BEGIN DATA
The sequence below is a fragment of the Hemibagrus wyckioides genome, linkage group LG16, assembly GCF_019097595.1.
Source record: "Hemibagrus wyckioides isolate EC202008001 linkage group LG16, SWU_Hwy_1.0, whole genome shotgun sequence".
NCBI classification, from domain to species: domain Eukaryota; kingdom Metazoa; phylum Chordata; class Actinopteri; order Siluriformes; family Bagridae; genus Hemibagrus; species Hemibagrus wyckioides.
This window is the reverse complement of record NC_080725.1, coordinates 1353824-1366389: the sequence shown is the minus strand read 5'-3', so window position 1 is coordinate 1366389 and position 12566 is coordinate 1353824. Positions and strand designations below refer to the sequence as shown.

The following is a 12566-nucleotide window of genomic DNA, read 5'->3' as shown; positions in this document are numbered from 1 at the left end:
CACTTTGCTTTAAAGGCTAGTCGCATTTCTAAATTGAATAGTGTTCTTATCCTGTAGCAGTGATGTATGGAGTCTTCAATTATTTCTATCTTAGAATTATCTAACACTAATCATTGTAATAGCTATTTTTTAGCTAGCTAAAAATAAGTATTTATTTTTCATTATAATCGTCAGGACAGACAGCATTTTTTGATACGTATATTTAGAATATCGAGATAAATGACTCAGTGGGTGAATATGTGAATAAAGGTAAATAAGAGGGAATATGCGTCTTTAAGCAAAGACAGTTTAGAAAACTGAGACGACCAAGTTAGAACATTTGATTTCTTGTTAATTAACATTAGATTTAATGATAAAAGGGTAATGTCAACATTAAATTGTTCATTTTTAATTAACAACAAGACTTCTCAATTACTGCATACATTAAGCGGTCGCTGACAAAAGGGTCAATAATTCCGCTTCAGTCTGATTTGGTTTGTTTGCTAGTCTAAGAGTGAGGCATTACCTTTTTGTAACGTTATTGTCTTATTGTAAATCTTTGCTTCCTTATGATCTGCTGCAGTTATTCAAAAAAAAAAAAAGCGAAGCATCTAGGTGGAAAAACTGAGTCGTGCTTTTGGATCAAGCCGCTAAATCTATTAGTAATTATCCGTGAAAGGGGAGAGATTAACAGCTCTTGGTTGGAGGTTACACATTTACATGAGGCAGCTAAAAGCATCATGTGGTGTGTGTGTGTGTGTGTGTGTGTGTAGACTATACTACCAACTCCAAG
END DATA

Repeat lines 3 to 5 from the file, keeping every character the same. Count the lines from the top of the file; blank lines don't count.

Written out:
NCBI classification, from domain to species: domain Eukaryota; kingdom Metazoa; phylum Chordata; class Actinopteri; order Siluriformes; family Bagridae; genus Hemibagrus; species Hemibagrus wyckioides.
This window is the reverse complement of record NC_080725.1, coordinates 1353824-1366389: the sequence shown is the minus strand read 5'-3', so window position 1 is coordinate 1366389 and position 12566 is coordinate 1353824. Positions and strand designations below refer to the sequence as shown.

The following is a 12566-nucleotide window of genomic DNA, read 5'->3' as shown; positions in this document are numbered from 1 at the left end: